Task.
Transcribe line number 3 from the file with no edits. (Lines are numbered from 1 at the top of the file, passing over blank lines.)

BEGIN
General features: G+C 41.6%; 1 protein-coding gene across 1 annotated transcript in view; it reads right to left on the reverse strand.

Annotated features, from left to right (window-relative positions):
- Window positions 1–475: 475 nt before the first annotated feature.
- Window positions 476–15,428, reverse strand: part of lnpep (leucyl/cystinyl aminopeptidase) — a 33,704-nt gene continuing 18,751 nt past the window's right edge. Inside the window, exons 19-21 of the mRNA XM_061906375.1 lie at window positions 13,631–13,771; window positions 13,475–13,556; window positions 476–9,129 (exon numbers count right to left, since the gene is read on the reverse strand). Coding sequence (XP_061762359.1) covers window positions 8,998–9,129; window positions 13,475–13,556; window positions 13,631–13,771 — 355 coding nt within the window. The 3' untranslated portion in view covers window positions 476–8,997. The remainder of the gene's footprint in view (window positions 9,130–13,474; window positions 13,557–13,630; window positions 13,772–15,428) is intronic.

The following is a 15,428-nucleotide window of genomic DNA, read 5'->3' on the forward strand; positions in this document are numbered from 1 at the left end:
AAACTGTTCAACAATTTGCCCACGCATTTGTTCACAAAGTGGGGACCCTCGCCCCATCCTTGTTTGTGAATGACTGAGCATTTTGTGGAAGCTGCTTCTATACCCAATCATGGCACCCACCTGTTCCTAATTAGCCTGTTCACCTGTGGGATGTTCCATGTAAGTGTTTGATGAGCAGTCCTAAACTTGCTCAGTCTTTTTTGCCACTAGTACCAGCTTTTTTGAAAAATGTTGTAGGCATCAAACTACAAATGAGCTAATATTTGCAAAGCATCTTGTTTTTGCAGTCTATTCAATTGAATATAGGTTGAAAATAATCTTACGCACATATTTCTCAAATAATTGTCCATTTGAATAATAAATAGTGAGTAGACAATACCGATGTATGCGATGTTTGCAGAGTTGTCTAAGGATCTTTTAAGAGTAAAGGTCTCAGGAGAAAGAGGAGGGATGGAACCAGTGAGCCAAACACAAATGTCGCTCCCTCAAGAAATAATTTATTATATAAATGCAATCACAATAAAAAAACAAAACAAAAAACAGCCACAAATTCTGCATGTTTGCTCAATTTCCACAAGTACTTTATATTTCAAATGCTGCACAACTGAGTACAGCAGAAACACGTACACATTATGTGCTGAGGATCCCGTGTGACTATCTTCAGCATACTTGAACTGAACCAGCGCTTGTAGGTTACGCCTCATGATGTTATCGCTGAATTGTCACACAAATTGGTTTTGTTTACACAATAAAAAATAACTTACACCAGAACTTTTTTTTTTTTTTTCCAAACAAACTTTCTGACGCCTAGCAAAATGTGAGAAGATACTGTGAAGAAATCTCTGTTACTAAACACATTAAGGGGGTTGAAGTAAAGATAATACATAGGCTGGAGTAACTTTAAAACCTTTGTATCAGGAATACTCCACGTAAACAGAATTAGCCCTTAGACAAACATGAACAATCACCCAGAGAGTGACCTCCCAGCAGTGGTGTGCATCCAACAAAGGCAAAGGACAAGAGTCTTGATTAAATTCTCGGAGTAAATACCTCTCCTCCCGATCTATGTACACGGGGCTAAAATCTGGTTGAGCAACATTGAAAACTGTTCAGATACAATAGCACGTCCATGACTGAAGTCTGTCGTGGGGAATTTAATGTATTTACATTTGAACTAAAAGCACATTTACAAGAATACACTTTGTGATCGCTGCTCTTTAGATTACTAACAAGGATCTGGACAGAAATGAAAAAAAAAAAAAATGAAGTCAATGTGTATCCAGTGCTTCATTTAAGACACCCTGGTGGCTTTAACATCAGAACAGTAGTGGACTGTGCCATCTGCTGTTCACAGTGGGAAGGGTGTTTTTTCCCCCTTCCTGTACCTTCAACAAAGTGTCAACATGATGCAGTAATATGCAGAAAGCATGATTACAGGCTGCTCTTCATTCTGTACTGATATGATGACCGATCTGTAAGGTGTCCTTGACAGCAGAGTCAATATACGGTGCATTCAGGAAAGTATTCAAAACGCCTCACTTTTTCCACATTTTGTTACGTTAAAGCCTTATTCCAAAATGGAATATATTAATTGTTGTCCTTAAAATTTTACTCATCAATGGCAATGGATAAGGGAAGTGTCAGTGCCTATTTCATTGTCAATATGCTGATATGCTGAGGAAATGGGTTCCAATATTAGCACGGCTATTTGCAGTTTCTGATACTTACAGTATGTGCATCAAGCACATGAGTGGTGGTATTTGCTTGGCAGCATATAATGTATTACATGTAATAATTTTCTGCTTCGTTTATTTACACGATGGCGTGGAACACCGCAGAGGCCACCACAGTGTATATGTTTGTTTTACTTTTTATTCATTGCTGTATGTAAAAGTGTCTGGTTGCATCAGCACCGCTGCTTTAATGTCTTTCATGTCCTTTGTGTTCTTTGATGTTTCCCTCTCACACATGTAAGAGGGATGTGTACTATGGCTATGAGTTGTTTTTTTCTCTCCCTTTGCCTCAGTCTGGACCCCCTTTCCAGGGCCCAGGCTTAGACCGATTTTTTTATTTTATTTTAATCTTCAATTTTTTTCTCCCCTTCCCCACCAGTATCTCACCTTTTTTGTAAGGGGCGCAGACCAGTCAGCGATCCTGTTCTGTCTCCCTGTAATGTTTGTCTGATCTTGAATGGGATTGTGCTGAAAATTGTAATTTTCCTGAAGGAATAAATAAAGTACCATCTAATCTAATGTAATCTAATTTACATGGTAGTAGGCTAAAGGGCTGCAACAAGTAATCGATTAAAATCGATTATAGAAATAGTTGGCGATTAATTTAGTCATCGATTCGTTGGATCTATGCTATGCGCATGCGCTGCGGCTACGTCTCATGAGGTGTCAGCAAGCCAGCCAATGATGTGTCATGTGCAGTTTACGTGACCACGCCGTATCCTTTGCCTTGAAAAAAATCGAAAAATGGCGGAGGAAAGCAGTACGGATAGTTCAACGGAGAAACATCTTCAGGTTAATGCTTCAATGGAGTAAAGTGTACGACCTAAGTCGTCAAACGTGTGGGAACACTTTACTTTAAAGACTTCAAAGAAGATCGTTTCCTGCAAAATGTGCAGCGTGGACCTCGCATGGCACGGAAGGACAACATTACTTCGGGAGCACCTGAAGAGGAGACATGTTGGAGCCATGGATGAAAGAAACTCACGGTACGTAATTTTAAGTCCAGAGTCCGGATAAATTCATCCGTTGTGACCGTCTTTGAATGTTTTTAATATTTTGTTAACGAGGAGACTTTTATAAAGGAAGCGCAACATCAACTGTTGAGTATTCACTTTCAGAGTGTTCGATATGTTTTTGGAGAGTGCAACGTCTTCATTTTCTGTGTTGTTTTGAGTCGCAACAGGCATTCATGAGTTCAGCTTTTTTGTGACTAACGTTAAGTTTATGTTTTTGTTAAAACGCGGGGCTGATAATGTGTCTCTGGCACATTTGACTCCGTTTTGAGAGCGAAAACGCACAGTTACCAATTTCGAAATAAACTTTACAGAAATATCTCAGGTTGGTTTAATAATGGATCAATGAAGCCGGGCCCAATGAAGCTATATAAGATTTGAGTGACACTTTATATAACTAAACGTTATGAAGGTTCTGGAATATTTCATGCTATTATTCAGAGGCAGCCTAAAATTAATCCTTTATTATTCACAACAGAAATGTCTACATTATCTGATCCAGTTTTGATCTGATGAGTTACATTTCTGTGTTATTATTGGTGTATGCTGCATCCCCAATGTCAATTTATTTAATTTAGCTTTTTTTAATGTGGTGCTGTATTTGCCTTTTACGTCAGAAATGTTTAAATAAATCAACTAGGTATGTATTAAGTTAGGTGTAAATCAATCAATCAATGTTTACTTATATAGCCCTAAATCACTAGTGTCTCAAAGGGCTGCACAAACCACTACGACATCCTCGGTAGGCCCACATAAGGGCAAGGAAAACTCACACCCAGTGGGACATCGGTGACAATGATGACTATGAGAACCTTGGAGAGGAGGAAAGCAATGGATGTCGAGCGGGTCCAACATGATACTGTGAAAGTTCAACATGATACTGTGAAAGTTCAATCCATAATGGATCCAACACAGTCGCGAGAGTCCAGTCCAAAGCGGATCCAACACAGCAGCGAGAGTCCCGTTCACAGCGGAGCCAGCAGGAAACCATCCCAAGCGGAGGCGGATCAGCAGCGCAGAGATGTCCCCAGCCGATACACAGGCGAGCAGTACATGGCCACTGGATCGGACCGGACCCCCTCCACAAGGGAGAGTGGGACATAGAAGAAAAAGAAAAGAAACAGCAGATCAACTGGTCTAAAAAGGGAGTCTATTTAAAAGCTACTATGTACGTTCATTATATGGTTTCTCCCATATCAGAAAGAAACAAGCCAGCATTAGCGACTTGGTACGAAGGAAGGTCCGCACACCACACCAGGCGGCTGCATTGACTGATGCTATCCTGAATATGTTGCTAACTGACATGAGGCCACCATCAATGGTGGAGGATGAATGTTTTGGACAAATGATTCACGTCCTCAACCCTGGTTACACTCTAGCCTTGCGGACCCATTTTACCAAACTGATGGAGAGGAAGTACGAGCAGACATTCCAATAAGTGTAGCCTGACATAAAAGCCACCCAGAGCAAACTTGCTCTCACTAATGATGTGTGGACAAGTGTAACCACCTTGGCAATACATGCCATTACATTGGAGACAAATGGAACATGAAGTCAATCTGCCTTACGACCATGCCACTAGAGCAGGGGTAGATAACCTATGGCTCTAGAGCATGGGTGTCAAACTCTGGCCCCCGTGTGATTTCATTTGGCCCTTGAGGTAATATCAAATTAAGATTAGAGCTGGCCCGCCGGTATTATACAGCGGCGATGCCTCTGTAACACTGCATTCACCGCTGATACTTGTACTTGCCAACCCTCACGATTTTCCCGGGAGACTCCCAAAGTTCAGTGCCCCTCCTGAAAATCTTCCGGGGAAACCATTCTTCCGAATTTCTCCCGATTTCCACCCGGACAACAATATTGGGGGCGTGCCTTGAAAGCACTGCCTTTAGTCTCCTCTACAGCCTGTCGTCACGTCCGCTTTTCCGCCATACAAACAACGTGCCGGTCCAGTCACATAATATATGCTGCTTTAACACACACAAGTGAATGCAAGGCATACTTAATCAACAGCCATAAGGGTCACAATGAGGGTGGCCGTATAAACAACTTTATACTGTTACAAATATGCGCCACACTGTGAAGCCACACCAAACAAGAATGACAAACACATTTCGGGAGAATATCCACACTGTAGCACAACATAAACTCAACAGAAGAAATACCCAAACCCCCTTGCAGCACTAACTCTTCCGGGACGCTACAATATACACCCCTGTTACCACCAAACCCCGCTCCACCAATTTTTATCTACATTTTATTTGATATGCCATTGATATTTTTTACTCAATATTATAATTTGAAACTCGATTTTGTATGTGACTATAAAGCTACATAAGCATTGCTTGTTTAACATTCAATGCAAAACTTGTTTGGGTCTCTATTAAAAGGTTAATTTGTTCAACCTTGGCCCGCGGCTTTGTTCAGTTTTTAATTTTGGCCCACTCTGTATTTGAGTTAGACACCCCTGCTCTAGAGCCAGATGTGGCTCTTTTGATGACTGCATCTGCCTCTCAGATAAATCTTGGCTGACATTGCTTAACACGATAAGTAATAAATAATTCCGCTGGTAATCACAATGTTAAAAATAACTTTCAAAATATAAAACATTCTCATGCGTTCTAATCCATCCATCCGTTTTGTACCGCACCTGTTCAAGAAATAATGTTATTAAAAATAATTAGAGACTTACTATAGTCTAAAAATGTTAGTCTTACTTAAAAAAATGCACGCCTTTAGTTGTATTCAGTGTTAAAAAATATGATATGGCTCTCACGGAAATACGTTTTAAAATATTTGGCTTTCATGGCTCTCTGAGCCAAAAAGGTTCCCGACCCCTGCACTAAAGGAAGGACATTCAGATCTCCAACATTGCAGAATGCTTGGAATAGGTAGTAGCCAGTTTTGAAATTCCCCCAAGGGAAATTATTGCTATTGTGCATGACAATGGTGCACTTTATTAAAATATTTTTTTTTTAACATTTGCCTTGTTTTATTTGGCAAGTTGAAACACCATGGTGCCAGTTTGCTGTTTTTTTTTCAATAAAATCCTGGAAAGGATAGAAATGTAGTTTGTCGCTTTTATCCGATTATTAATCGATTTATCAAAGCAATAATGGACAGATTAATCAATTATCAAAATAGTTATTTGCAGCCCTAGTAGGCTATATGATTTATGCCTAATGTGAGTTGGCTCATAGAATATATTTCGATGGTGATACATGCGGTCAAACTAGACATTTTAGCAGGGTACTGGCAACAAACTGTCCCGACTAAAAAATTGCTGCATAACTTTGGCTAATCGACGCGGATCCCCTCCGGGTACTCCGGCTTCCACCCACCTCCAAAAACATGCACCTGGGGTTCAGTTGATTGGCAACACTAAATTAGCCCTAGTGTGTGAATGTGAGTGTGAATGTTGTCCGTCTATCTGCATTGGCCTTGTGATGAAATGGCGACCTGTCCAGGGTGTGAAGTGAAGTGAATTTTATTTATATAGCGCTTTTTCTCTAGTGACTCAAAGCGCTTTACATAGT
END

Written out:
- Window positions 1–475: 475 nt before the first annotated feature.